The structure of businesses in Hong Kong depends very much on their cultural influencers. Chinese businesses tend to be hierarchical in nature, and decision-making very much top down. However, the large numbers of western businesses operating within the territory often retain their parent-country’s flatter organisational structure or show a compromise between the two styles.
Personal reputation is very important in Hong Kong, and managers do command a great degree of respect. Employee’s positions are also respected though, and it is unusual for anyone to be told to perform a task which is below someone of their stature as this would reflect badly on both the employee and their manager. Although business in Hong Kong is considered more westernised than in mainland China, many managers prefer to maintain a professional distance from their staff and tend not to socialise with them outside work.
Politeness and honour are important values in Hong Kong, so it’s best to remain relatively formal, particularly with new contacts. Address people by their title and surname. People of Chinese heritage who do business in Hong Kong often adopt a western name to make it easier for their foreign contacts to address them correctly. Beyond the customary handshakes, physical contact is unusual in Hong Kong business culture, so avoid exaggerated gesticulation, backslapping or hugging.
Although perhaps less important than in mainland China, networking and relationship building remain integral to doing business in Hong Kong. It can be tricky to develop rapport with new contacts, so giving and receiving appropriate gifts in line with Chinese culture can be helpful. The value of a gift is not particularly important, but the ritual will create a good impression. Gifts should be wrapped in a sensitively-chosen colour and are not usually opened in front of the giver. Don’t be surprised if your gift is refused initially – persist and it will most likely be accepted.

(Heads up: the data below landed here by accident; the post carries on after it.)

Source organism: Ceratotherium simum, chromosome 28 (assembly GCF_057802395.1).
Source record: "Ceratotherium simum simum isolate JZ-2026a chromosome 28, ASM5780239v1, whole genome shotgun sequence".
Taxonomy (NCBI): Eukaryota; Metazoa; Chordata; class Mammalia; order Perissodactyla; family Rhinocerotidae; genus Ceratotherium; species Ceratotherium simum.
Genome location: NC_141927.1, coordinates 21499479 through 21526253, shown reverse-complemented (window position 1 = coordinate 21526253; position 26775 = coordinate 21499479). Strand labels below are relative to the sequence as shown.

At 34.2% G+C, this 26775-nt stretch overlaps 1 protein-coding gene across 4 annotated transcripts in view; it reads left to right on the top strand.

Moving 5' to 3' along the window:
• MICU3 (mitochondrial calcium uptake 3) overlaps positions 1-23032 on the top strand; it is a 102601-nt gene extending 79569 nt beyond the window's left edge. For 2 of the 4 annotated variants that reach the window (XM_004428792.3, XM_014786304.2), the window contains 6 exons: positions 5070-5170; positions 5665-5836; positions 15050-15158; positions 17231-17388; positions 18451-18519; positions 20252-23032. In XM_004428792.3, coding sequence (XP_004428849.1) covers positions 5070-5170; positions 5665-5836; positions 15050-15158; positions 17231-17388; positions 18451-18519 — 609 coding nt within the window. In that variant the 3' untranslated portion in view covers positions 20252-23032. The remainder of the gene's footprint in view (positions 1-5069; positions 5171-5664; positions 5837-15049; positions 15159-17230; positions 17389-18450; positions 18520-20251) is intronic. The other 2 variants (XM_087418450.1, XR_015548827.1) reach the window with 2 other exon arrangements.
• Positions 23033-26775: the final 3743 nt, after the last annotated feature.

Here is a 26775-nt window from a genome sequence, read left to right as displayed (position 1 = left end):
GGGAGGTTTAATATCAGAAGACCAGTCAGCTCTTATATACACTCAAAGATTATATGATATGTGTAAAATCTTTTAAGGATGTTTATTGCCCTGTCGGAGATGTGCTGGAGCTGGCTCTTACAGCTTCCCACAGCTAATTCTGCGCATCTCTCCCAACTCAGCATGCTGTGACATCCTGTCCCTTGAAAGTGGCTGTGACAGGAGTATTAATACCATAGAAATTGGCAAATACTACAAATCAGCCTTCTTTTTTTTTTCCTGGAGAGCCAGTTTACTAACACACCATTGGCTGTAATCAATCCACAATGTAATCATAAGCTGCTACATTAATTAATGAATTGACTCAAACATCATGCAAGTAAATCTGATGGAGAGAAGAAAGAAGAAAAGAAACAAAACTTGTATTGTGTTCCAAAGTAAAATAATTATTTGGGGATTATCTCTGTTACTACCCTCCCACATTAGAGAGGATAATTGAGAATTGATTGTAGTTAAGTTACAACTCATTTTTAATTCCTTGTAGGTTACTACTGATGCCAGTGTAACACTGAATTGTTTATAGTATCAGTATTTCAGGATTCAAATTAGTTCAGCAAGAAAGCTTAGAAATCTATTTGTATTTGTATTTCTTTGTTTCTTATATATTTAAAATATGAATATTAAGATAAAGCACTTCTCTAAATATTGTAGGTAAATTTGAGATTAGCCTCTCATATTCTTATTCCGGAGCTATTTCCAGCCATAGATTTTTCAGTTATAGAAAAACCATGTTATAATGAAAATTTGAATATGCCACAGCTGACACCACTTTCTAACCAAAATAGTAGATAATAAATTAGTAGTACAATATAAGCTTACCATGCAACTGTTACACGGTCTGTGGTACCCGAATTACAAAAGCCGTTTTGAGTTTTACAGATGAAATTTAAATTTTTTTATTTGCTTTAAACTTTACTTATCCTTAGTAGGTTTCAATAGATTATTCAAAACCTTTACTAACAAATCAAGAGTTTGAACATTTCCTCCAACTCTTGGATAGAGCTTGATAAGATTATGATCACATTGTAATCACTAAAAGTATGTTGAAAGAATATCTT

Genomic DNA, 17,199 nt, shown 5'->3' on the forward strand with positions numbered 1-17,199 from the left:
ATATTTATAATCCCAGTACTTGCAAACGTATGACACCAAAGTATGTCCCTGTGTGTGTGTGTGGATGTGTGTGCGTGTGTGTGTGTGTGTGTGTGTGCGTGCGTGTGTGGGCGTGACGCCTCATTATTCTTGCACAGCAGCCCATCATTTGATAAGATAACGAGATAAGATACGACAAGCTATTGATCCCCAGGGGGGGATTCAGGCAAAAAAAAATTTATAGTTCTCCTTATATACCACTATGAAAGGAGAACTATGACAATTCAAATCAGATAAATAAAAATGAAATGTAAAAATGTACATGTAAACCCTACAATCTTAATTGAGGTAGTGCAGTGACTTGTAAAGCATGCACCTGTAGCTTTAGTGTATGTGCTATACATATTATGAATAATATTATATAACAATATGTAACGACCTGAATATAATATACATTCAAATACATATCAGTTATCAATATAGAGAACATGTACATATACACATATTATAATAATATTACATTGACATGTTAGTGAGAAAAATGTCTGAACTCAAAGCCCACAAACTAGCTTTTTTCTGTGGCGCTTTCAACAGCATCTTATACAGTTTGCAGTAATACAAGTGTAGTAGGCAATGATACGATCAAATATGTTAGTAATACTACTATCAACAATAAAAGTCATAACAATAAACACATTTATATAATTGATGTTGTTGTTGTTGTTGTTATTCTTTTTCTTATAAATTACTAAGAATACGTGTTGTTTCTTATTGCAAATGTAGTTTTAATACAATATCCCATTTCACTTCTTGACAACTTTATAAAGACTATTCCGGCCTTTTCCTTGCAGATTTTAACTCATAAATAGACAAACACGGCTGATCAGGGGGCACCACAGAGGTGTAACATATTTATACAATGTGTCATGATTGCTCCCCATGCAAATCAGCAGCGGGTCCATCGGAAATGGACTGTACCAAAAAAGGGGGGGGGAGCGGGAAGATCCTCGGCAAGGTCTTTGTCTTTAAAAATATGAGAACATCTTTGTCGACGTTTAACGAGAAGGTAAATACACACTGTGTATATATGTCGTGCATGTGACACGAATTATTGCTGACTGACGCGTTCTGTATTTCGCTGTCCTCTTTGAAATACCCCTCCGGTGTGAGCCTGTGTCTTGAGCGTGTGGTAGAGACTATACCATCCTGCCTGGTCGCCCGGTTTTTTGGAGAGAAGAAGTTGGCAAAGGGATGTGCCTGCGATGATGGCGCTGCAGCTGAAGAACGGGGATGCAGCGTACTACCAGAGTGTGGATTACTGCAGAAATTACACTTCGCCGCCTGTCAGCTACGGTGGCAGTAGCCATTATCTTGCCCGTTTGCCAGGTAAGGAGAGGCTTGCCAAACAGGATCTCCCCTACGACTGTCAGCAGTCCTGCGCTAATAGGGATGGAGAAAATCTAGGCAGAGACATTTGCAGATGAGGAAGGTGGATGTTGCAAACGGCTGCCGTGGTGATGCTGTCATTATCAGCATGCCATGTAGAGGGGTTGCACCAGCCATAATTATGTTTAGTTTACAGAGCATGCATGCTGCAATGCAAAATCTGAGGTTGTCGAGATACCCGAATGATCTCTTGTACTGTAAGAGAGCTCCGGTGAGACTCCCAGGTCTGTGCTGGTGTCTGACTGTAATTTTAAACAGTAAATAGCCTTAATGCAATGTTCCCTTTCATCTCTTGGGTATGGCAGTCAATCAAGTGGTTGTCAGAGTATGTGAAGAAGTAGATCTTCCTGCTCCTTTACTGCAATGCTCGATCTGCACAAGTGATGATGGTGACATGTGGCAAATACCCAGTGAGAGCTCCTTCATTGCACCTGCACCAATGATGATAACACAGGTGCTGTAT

In Hong Kong, business dress is fairly conservative, with both men and women typically choosing dark business suits. Men should wear a collar and tie, while women tend to go for a blouse or modest top in muted colours. Remember that colours have specific meanings in Chinese culture – for example white is the traditional colour of mourning.
Most business associates shake hands on meeting, although a small bow may also be appropriate. Try to greet the most senior person first, and if your contacts speak Chinese it will create a good impression if you take the time to learn a local greeting. Business cards are usually exchanged as part of the greeting, so ideally prepare some with one side printed in Chinese and one in English. Show your respect for the person by accepting their card with both hands and reading it carefully rather than putting it away immediately.
Punctuality is important, but deadlines are often flexible in Hong Kong. Make sure you confirm meeting details well in advance and keep checking deadlines with the various stakeholders in case there are any changes.
Patience and contemplation are valued highly in Hong Kong and despite the perceived fast pace of life there, meetings tend not to be rushed. Don’t be surprised to find you are discussing the same topic repeatedly, or if there are periods of silence while people consider the situation. Avoid the hard sell or high pressure tactics – remaining patient and selling modestly will almost always give better results. It’s vital to be well-prepared for meetings and to support your presentation with facts and figures.
Be aware of Hong Kong’s multiculturalism. In the course of your business dealings there is every chance you will meet people from all around the globe and open-mindedness will be really valuable. Discussions of political history or the relationship with mainland China or Britain are probably best avoided with new contacts as these topics can still provoke a lot of emotion in Hong Kong.
As the most international language in the world, English is most commonly used for business dealings in Hong Kong. However, the majority of local people are Cantonese speakers, so it’s always best to check whether translation will be required when you arrange a meeting.